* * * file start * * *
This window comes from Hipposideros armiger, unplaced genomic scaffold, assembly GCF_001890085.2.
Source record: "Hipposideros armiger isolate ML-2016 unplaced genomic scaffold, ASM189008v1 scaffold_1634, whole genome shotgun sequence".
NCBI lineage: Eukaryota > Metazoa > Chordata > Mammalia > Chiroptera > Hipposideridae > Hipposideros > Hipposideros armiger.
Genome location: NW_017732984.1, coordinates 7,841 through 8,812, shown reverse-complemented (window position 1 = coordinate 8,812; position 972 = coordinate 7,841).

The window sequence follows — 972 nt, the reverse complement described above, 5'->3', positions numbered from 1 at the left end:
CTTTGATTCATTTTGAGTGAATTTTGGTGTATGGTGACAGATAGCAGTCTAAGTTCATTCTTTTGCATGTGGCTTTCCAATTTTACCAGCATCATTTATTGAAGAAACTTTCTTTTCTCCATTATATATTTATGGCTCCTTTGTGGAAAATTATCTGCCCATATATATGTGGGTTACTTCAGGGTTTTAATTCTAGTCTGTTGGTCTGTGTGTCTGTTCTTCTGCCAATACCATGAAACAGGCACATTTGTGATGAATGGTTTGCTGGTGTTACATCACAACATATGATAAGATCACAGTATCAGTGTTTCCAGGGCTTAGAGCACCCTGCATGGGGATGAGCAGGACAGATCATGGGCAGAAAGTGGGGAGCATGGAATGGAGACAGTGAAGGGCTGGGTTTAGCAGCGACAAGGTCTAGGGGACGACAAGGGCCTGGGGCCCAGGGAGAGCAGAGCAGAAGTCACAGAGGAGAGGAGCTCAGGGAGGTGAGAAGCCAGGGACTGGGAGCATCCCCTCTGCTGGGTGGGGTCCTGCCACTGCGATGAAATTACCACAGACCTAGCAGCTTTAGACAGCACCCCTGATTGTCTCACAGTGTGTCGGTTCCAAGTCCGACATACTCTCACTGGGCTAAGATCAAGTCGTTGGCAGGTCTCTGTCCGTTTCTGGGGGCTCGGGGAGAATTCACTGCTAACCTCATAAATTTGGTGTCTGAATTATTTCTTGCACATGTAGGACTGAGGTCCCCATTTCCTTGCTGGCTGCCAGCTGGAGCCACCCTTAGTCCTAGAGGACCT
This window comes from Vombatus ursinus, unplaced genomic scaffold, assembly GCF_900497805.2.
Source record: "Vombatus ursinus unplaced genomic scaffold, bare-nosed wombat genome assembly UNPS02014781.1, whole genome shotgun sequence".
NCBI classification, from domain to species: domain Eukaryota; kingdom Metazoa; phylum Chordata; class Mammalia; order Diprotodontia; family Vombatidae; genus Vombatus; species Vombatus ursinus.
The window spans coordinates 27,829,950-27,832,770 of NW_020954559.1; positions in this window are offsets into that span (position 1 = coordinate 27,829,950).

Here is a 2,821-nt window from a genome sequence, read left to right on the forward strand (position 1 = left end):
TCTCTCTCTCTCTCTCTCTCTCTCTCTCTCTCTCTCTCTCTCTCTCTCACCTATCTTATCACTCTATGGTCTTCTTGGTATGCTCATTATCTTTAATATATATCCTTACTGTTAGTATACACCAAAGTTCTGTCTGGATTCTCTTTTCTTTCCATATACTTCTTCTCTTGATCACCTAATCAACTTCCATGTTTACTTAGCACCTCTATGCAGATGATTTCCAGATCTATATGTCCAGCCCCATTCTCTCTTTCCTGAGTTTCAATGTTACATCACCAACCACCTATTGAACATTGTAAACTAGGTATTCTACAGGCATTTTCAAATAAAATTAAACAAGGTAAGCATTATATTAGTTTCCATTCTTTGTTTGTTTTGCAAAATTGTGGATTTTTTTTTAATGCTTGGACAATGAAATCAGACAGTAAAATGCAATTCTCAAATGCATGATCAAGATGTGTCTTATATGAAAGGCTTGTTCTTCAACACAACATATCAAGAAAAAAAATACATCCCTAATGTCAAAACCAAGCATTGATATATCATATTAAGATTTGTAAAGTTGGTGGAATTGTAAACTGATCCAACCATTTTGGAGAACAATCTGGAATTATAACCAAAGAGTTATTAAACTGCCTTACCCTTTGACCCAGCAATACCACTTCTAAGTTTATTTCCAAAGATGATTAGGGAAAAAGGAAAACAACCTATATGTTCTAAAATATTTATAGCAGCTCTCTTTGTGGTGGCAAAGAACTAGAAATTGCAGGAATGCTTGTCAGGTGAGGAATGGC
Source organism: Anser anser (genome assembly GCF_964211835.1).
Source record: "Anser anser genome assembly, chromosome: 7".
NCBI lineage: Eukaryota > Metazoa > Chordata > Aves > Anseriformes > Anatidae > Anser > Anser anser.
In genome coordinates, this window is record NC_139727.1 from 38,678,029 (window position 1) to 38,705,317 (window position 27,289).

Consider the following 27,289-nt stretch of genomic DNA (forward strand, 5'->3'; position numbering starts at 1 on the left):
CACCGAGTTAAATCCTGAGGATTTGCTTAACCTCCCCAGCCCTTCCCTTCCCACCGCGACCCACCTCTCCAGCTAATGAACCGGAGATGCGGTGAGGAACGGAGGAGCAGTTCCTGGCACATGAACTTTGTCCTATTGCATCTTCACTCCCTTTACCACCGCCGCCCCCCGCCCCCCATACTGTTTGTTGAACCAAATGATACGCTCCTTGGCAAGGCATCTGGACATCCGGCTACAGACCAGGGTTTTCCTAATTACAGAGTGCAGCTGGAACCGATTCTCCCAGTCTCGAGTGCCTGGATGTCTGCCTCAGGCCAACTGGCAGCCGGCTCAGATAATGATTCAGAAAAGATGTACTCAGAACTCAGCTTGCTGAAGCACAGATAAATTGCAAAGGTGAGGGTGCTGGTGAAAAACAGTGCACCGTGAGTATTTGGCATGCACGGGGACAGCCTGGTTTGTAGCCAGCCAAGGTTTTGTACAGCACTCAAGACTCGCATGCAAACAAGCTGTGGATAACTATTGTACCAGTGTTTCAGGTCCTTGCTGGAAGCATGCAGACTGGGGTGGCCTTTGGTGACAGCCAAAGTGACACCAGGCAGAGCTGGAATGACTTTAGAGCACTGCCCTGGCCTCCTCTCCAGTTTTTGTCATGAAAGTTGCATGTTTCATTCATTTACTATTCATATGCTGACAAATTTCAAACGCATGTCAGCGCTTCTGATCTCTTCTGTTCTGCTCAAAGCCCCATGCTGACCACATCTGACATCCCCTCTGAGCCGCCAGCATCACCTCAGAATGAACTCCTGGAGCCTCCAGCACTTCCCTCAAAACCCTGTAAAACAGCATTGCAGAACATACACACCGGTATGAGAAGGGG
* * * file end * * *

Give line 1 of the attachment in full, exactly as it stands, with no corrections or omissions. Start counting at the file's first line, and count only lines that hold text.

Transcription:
This window comes from Hipposideros armiger, unplaced genomic scaffold, assembly GCF_001890085.2.